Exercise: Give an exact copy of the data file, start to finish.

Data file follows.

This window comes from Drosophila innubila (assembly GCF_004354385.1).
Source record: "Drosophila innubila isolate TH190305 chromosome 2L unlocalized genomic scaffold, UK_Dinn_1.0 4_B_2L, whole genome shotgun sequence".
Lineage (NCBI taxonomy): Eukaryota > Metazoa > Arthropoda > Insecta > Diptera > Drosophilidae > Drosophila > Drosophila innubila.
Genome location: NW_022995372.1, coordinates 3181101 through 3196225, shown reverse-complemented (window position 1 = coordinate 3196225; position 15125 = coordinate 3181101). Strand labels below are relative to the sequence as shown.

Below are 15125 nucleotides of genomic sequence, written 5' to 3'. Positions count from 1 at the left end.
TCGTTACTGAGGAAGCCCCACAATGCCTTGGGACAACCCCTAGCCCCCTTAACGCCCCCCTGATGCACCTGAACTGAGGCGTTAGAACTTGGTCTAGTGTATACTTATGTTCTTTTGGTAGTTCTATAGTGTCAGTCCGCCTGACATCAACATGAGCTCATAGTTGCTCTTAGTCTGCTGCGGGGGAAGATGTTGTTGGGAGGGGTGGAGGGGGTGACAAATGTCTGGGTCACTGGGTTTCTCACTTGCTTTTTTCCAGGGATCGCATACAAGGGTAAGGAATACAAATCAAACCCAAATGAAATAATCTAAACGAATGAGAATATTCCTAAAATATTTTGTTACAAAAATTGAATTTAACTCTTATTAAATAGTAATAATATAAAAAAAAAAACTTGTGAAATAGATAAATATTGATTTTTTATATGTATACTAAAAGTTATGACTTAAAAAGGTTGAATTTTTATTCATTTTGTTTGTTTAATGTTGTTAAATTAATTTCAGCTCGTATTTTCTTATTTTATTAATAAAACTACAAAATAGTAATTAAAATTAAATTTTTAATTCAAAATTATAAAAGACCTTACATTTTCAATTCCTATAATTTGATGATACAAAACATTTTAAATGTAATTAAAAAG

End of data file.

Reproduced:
This window comes from Drosophila innubila (assembly GCF_004354385.1).
Source record: "Drosophila innubila isolate TH190305 chromosome 2L unlocalized genomic scaffold, UK_Dinn_1.0 4_B_2L, whole genome shotgun sequence".
Lineage (NCBI taxonomy): Eukaryota > Metazoa > Arthropoda > Insecta > Diptera > Drosophilidae > Drosophila > Drosophila innubila.
Genome location: NW_022995372.1, coordinates 3181101 through 3196225, shown reverse-complemented (window position 1 = coordinate 3196225; position 15125 = coordinate 3181101). Strand labels below are relative to the sequence as shown.

Below are 15125 nucleotides of genomic sequence, written 5' to 3'. Positions count from 1 at the left end.
TCGTTACTGAGGAAGCCCCACAATGCCTTGGGACAACCCCTAGCCCCCTTAACGCCCCCCTGATGCACCTGAACTGAGGCGTTAGAACTTGGTCTAGTGTATACTTATGTTCTTTTGGTAGTTCTATAGTGTCAGTCCGCCTGACATCAACATGAGCTCATAGTTGCTCTTAGTCTGCTGCGGGGGAAGATGTTGTTGGGAGGGGTGGAGGGGGTGACAAATGTCTGGGTCACTGGGTTTCTCACTTGCTTTTTTCCAGGGATCGCATACAAGGGTAAGGAATACAAATCAAACCCAAATGAAATAATCTAAACGAATGAGAATATTCCTAAAATATTTTGTTACAAAAATTGAATTTAACTCTTATTAAATAGTAATAATATAAAAAAAAAAACTTGTGAAATAGATAAATATTGATTTTTTATATGTATACTAAAAGTTATGACTTAAAAAGGTTGAATTTTTATTCATTTTGTTTGTTTAATGTTGTTAAATTAATTTCAGCTCGTATTTTCTTATTTTATTAATAAAACTACAAAATAGTAATTAAAATTAAATTTTTAATTCAAAATTATAAAAGACCTTACATTTTCAATTCCTATAATTTGATGATACAAAACATTTTAAATGTAATTAAAAAG